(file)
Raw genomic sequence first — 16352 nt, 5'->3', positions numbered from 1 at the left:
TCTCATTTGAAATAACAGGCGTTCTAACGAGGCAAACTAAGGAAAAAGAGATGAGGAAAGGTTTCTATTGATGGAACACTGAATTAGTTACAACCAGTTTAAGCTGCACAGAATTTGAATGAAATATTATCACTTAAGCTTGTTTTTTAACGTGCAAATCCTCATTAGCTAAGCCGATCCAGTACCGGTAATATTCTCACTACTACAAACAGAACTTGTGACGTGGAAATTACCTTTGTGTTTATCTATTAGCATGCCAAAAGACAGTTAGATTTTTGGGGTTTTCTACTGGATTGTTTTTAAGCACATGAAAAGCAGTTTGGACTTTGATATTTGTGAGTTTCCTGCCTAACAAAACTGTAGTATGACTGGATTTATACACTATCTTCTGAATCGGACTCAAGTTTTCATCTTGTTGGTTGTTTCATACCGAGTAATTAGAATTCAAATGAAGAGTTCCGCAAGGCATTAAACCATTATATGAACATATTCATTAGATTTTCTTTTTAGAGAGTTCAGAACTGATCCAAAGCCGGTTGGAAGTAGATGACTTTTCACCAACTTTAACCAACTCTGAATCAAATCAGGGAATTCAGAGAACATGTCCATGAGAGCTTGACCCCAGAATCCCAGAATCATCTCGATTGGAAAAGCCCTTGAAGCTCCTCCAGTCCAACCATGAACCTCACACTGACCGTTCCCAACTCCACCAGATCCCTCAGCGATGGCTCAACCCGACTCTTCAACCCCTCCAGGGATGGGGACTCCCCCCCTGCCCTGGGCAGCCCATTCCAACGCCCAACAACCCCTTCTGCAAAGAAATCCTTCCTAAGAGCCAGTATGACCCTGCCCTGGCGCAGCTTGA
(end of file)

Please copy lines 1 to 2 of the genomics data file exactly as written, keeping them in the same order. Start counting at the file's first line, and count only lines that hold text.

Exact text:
Raw genomic sequence first — 16352 nt, 5'->3', positions numbered from 1 at the left:
TCTCATTTGAAATAACAGGCGTTCTAACGAGGCAAACTAAGGAAAAAGAGATGAGGAAAGGTTTCTATTGATGGAACACTGAATTAGTTACAACCAGTTTAAGCTGCACAGAATTTGAATGAAATATTATCACTTAAGCTTGTTTTTTAACGTGCAAATCCTCATTAGCTAAGCCGATCCAGTACCGGTAATATTCTCACTACTACAAACAGAACTTGTGACGTGGAAATTACCTTTGTGTTTATCTATTAGCATGCCAAAAGACAGTTAGATTTTTGGGGTTTTCTACTGGATTGTTTTTAAGCACATGAAAAGCAGTTTGGACTTTGATATTTGTGAGTTTCCTGCCTAACAAAACTGTAGTATGACTGGATTTATACACTATCTTCTGAATCGGACTCAAGTTTTCATCTTGTTGGTTGTTTCATACCGAGTAATTAGAATTCAAATGAAGAGTTCCGCAAGGCATTAAACCATTATATGAACATATTCATTAGATTTTCTTTTTAGAGAGTTCAGAACTGATCCAAAGCCGGTTGGAAGTAGATGACTTTTCACCAACTTTAACCAACTCTGAATCAAATCAGGGAATTCAGAGAACATGTCCATGAGAGCTTGACCCCAGAATCCCAGAATCATCTCGATTGGAAAAGCCCTTGAAGCTCCTCCAGTCCAACCATGAACCTCACACTGACCGTTCCCAACTCCACCAGATCCCTCAGCGATGGCTCAACCCGACTCTTCAACCCCTCCAGGGATGGGGACTCCCCCCCTGCCCTGGGCAGCCCATTCCAACGCCCAACAACCCCTTCTGCAAAGAAATCCTTCCTAAGAGCCAGTATGACCCTGCCCTGGCGCAGCTTGA